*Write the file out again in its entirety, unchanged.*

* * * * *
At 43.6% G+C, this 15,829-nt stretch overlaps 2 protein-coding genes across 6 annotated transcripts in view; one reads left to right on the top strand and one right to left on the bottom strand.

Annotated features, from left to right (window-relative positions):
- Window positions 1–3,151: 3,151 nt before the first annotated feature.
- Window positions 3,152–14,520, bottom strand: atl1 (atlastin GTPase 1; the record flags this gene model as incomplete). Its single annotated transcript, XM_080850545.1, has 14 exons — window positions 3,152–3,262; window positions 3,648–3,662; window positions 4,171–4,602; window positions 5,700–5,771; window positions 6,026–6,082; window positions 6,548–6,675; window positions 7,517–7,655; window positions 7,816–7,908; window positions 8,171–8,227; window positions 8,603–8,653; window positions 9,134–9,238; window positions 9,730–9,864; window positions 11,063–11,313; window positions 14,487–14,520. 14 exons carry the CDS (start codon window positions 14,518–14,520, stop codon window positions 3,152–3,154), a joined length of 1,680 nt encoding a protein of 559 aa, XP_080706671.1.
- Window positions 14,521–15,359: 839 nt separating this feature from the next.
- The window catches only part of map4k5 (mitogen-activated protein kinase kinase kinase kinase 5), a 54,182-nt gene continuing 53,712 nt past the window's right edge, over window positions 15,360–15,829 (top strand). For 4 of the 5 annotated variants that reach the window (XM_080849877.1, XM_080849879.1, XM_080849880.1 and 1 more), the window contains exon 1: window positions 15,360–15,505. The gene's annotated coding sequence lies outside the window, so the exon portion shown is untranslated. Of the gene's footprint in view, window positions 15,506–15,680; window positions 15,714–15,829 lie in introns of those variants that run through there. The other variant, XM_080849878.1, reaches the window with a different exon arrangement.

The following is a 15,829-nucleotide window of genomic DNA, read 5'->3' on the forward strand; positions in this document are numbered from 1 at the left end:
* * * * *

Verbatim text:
At 43.6% G+C, this 15,829-nt stretch overlaps 2 protein-coding genes across 6 annotated transcripts in view; one reads left to right on the top strand and one right to left on the bottom strand.

Annotated features, from left to right (window-relative positions):
- Window positions 1–3,151: 3,151 nt before the first annotated feature.
- Window positions 3,152–14,520, bottom strand: atl1 (atlastin GTPase 1; the record flags this gene model as incomplete). Its single annotated transcript, XM_080850545.1, has 14 exons — window positions 3,152–3,262; window positions 3,648–3,662; window positions 4,171–4,602; window positions 5,700–5,771; window positions 6,026–6,082; window positions 6,548–6,675; window positions 7,517–7,655; window positions 7,816–7,908; window positions 8,171–8,227; window positions 8,603–8,653; window positions 9,134–9,238; window positions 9,730–9,864; window positions 11,063–11,313; window positions 14,487–14,520. 14 exons carry the CDS (start codon window positions 14,518–14,520, stop codon window positions 3,152–3,154), a joined length of 1,680 nt encoding a protein of 559 aa, XP_080706671.1.
- Window positions 14,521–15,359: 839 nt separating this feature from the next.
- The window catches only part of map4k5 (mitogen-activated protein kinase kinase kinase kinase 5), a 54,182-nt gene continuing 53,712 nt past the window's right edge, over window positions 15,360–15,829 (top strand). For 4 of the 5 annotated variants that reach the window (XM_080849877.1, XM_080849879.1, XM_080849880.1 and 1 more), the window contains exon 1: window positions 15,360–15,505. The gene's annotated coding sequence lies outside the window, so the exon portion shown is untranslated. Of the gene's footprint in view, window positions 15,506–15,680; window positions 15,714–15,829 lie in introns of those variants that run through there. The other variant, XM_080849878.1, reaches the window with a different exon arrangement.

The following is a 15,829-nucleotide window of genomic DNA, read 5'->3' on the forward strand; positions in this document are numbered from 1 at the left end: